Submitted to: Journal of Nutrition
Publication Type: Peer Reviewed Journal
Publication Acceptance Date: 9/10/1996
Publication Date: N/A
Citation: Interpretive Summary: Zinc (Zn) is an essential mineral nutrient required in the diet. A deficiency of Zn causes a failure in the development of sperm in the testes in a number of different species including the human. There is a possibility that this effect is caused by the failure of some important reaction that requires Zn. There is an enzyme called angiotensin converting enzyme (ACE) that requires Zn for optimal function. This enzyme increases in activity as the testes mature and is depressed in the testes of rats that are fed a Zn-deficient diet. Since the manufacture of an enzyme is controlled by specific genes, it is important to know if the depression in activity of ACE by zinc deficiency is regulated in this way. This experiment showed that this may be the case. When adult rats were fed zinc-deficient diets, the activity of the enzyme and the amount of ACE mRNA, the component made from the gene that in turn makes ACE protein, was significantly less than that of rats fed zinc-adequate diets. This type of information could possibly be used in future studies to determine the dietary requirement of Zn for the maintenance of sperm count and activity in adult men.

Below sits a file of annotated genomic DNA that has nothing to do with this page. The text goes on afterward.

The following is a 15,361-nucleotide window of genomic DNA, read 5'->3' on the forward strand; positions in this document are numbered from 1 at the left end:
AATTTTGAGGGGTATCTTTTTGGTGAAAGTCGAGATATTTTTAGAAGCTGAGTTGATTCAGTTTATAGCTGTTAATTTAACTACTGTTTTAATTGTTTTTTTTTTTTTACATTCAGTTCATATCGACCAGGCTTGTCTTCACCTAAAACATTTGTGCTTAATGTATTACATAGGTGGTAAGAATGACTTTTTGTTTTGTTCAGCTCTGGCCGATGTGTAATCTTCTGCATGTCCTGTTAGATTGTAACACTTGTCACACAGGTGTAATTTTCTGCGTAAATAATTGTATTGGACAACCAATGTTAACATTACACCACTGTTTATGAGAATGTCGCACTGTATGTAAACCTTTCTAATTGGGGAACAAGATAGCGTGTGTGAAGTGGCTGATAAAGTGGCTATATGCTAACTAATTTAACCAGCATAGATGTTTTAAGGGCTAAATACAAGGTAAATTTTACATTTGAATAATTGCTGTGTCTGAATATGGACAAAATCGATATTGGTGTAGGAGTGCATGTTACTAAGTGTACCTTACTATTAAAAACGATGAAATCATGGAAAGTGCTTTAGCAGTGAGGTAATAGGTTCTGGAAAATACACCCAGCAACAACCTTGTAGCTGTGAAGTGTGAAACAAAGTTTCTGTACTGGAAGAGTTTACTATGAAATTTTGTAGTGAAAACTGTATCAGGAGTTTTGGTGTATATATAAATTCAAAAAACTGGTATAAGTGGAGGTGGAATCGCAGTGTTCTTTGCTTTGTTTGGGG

Technical Abstract: Zinc deficiency results in reduced testicular angiotensin converting enzyme (ACE) activity and reduced amounts of ACE protein in the testes of young rats. We examined how zinc deficiency affects ACE mRNA expression and its relationship to ACE activity over time. Forty-five male rats at 7 wk of age were placed on one of three feeding regimens: 1) a diet adequate in zinc, (+)Zn; 2) a diet deficient in zinc, (-)Zn; and 3) a diet adequate in zinc that was fed in an amount equal to that consumed by a paired mate fed the (-)Zn diet, (+)ZnPF. Rats were killed after consuming their respective diets for 3, 5 and 7 weeks. Rats from (-)Zn had reduced body weight gain and testis weight at each wk sampled. They showed compromised zinc status as evidenced by reduced weight gain, and low serum and testis zinc concentrations. At each period, rats fed (-)Zn had significantly lower testicular ACE activity than rats fed either of the zinc adequate diets. Coinciding with the reduction in ACE activity at wk 5 and 7, but not at wk 3, there was a lower relative abundance of ACE mRNA in the (-)Zn group than in either of the zinc adequate groups. The results suggest that low ACE activity in the testis of rats in the early stages of zinc deficiency is caused by a reduction in mRNA translation, but in the latter stages of the deficiency, it is caused primarily by inhibition of ACE gene transcription.